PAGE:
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Egypt sells $3 bln in Eurobonds on back of rising investor confidence

Published: Updated:

Egypt raised $3 billion in a Eurobond sale on Wednesday, about twice as much as targeted and at lower cost than when the same bonds were first sold in January, suggesting foreign appetite for the country’s debt is growing as it makes economic reforms.

Egypt returned to international debt markets to cover its financing needs following its successful sale earlier this year of $4 billion in five-, 10- and 30-year bonds.

On Wednesday, it sold another $750 million of the five-year paper at a yield of 5.45 percent, $1 billion of the 10-year bonds at 6.65 percent and $1.25 billion of the 30-year bonds at a yield of 7.95 percent.

Order books closed at $11 billion, a document issued by one of the banks leading the deal showed.

That total shows growing confidence in the country among foreign investors, whom Egypt has sought to lure back following a 2011 uprising that drove them away.

“This is a great success and shows confidence in the economy, because even with the yields lower they were able to cover more than they requested. This means that there is great appetite and a lot of people wanted to buy the bonds,” said one Cairo-based banker.

“This shows that there is very good sentiment on Egypt and expectations that yields could fall further in the future.”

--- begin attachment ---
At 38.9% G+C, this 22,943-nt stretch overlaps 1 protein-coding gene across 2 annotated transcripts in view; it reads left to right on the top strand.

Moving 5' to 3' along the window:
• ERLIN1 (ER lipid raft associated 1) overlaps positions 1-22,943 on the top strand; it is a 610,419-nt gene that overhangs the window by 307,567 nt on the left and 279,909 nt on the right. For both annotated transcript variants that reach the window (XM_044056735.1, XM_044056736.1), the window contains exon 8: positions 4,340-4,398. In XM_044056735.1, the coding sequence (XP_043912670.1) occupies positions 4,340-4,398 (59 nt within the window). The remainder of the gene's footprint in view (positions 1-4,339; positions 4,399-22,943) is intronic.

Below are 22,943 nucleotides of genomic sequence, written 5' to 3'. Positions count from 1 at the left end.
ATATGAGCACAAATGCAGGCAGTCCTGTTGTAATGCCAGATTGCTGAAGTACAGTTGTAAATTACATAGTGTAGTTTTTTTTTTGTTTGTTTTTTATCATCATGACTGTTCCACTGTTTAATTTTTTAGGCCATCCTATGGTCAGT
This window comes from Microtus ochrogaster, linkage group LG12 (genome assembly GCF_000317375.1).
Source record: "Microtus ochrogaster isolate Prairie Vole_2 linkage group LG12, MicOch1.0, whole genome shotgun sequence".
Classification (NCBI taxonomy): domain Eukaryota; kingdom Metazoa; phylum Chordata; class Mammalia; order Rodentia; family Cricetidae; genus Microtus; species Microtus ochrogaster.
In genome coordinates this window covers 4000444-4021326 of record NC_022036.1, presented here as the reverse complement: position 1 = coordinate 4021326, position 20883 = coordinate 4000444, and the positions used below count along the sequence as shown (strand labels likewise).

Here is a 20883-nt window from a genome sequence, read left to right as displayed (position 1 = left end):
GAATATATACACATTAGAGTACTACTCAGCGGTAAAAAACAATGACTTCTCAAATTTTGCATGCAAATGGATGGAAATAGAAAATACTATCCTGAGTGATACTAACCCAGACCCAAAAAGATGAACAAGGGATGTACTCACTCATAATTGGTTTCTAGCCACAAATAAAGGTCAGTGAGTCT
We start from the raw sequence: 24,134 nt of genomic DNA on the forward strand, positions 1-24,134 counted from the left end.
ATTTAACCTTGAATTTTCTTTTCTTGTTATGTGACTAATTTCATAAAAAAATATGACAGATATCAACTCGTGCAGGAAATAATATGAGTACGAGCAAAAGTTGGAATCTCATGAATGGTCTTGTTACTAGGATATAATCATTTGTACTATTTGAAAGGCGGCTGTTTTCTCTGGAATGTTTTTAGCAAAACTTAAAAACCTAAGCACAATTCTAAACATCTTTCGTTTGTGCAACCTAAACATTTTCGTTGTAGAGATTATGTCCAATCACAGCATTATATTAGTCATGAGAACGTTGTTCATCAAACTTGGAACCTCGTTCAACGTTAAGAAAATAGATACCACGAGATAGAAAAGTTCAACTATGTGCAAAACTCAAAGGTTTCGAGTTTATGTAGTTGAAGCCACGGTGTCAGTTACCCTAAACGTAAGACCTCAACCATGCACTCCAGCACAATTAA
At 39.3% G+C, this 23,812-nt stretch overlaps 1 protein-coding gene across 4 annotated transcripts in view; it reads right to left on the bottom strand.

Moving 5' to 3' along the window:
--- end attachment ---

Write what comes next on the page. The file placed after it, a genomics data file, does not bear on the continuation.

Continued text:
IMF reform program

Egypt signed a three-year $12 billion International Monetary Fund program in November attached to reforms such as a value-added tax and subsidy cuts to curb the budget deficit, moves the IMF said would boost Egypt’s fiscal position. Cairo is trying to cut the deficit to 9.1 percent next year from an
expected 10.9 percent this year.

“It’s positive overall,” said Reham El-Dessouki, an economist at Arqam Capital. “Investors see Egypt’s economic reforms having a positive impact on future economic growth and they perceive Egypt to be less risky then before.”

The country of over 92 million has sought funds from a variety of sources, from development loans to foreign grants and aid, to plug its financing needs as it struggles with an acute dollar shortage that has hampered its ability to import.